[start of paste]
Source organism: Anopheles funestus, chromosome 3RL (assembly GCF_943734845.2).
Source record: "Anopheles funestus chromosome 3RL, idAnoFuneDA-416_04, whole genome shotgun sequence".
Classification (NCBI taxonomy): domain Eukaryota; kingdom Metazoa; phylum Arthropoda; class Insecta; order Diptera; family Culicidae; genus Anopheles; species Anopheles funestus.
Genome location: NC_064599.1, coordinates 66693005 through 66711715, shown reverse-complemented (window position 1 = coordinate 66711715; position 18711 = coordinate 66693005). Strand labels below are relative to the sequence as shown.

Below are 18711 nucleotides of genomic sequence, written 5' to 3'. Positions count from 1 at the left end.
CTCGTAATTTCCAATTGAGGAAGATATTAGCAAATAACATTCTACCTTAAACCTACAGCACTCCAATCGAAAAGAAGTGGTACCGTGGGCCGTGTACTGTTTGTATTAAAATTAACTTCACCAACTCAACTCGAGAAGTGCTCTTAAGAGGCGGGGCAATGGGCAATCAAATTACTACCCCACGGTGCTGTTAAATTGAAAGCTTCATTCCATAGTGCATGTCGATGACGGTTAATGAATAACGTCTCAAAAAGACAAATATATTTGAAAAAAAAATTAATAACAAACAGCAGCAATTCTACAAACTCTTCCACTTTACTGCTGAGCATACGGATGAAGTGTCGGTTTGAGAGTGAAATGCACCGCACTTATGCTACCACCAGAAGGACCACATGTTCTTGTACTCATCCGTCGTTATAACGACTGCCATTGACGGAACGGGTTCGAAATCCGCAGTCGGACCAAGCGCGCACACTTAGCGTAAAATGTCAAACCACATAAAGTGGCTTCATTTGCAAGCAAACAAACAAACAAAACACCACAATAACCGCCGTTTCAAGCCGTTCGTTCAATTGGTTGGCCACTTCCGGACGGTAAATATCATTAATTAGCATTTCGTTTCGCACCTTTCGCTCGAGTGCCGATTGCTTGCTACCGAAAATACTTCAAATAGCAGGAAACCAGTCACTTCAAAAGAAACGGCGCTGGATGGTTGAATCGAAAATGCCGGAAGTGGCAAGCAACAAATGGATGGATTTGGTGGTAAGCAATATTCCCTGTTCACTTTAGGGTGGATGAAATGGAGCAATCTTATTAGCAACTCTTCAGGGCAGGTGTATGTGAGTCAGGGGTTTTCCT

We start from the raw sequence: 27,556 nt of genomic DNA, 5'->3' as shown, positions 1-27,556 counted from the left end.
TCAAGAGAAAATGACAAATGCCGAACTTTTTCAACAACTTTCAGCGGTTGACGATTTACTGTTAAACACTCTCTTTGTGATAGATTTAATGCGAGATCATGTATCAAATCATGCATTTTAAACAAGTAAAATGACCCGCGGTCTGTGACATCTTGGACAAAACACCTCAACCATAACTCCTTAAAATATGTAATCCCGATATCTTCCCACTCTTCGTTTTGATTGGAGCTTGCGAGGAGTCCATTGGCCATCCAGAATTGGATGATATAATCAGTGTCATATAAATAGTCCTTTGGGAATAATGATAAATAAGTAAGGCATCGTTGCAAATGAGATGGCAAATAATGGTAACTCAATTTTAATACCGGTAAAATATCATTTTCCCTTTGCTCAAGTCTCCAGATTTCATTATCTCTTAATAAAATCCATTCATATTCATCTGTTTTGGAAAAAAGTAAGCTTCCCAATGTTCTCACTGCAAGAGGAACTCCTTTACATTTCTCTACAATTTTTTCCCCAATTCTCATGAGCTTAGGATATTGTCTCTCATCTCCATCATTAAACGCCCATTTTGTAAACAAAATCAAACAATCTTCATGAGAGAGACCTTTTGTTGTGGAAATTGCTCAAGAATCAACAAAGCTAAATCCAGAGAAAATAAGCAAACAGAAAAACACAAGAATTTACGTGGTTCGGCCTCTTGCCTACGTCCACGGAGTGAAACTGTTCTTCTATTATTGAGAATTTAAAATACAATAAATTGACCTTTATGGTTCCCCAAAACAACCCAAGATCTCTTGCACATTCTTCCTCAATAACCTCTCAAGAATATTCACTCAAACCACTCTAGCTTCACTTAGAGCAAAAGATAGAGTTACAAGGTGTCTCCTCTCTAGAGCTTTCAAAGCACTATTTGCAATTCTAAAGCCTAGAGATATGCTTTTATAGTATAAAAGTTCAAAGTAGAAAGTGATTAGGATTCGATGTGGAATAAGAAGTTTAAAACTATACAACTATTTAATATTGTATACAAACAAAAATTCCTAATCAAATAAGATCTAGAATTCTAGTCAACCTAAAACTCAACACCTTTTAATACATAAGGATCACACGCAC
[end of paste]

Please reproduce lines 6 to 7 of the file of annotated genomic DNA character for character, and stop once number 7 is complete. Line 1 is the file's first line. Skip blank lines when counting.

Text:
CTCGTAATTTCCAATTGAGGAAGATATTAGCAAATAACATTCTACCTTAAACCTACAGCACTCCAATCGAAAAGAAGTGGTACCGTGGGCCGTGTACTGTTTGTATTAAAATTAACTTCACCAACTCAACTCGAGAAGTGCTCTTAAGAGGCGGGGCAATGGGCAATCAAATTACTACCCCACGGTGCTGTTAAATTGAAAGCTTCATTCCATAGTGCATGTCGATGACGGTTAATGAATAACGTCTCAAAAAGACAAATATATTTGAAAAAAAAATTAATAACAAACAGCAGCAATTCTACAAACTCTTCCACTTTACTGCTGAGCATACGGATGAAGTGTCGGTTTGAGAGTGAAATGCACCGCACTTATGCTACCACCAGAAGGACCACATGTTCTTGTACTCATCCGTCGTTATAACGACTGCCATTGACGGAACGGGTTCGAAATCCGCAGTCGGACCAAGCGCGCACACTTAGCGTAAAATGTCAAACCACATAAAGTGGCTTCATTTGCAAGCAAACAAACAAACAAAACACCACAATAACCGCCGTTTCAAGCCGTTCGTTCAATTGGTTGGCCACTTCCGGACGGTAAATATCATTAATTAGCATTTCGTTTCGCACCTTTCGCTCGAGTGCCGATTGCTTGCTACCGAAAATACTTCAAATAGCAGGAAACCAGTCACTTCAAAAGAAACGGCGCTGGATGGTTGAATCGAAAATGCCGGAAGTGGCAAGCAACAAATGGATGGATTTGGTGGTAAGCAATATTCCCTGTTCACTTTAGGGTGGATGAAATGGAGCAATCTTATTAGCAACTCTTCAGGGCAGGTGTATGTGAGTCAGGGGTTTTCCT

We start from the raw sequence: 27,556 nt of genomic DNA, 5'->3' as shown, positions 1-27,556 counted from the left end.